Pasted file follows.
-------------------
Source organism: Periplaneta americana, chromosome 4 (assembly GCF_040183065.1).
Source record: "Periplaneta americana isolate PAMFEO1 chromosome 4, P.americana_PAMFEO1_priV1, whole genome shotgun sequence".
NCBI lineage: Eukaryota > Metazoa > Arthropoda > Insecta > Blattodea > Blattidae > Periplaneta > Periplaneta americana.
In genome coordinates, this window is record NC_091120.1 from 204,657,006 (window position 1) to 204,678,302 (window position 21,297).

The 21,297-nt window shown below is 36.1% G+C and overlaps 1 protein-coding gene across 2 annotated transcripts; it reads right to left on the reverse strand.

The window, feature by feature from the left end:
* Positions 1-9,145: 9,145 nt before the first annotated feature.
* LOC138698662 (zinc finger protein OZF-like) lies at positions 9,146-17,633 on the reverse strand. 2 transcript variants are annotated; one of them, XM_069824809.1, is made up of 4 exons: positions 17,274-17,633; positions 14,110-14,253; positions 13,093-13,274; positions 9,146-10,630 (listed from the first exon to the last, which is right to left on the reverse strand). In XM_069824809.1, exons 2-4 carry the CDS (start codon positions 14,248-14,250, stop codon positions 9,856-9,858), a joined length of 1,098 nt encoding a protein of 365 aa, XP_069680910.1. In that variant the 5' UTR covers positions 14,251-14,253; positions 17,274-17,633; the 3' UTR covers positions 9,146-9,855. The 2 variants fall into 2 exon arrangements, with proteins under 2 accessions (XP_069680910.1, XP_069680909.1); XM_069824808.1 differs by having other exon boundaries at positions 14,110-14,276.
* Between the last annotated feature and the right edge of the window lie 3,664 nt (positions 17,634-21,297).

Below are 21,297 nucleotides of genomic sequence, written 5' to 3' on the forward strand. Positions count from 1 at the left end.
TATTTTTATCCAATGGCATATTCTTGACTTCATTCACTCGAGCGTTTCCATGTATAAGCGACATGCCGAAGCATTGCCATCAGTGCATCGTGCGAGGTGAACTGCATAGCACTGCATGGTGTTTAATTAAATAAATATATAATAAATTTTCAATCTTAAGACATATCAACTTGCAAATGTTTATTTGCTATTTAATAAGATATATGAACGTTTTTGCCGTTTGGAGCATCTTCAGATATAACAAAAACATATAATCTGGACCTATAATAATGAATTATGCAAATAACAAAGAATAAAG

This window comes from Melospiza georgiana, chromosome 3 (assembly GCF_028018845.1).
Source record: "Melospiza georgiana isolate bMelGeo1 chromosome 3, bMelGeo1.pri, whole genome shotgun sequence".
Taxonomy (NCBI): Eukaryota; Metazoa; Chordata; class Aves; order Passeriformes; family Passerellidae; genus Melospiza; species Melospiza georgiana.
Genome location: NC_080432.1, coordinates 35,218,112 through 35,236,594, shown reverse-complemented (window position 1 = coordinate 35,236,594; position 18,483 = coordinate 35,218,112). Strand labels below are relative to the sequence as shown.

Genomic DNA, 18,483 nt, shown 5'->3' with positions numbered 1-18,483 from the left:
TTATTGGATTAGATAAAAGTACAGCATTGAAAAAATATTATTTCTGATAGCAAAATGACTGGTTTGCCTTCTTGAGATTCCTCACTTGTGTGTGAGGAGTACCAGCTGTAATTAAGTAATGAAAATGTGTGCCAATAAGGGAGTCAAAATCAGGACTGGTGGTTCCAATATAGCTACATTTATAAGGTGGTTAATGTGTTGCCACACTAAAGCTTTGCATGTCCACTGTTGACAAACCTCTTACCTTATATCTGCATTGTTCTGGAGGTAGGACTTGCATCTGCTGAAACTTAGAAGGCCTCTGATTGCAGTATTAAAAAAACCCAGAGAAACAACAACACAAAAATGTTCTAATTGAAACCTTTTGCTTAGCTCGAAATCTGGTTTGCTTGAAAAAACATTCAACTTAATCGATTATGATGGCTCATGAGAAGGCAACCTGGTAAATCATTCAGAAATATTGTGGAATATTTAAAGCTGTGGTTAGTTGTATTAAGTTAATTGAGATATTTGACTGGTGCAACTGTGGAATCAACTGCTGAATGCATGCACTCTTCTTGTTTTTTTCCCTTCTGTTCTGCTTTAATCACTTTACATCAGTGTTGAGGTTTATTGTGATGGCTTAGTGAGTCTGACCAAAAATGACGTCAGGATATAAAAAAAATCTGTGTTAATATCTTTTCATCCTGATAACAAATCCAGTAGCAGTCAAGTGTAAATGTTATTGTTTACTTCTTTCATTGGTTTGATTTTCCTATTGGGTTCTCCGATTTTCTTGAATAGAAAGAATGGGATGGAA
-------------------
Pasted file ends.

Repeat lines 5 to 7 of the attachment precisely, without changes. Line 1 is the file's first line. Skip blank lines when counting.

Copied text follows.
The 21,297-nt window shown below is 36.1% G+C and overlaps 1 protein-coding gene across 2 annotated transcripts; it reads right to left on the reverse strand.

The window, feature by feature from the left end:
* Positions 1-9,145: 9,145 nt before the first annotated feature.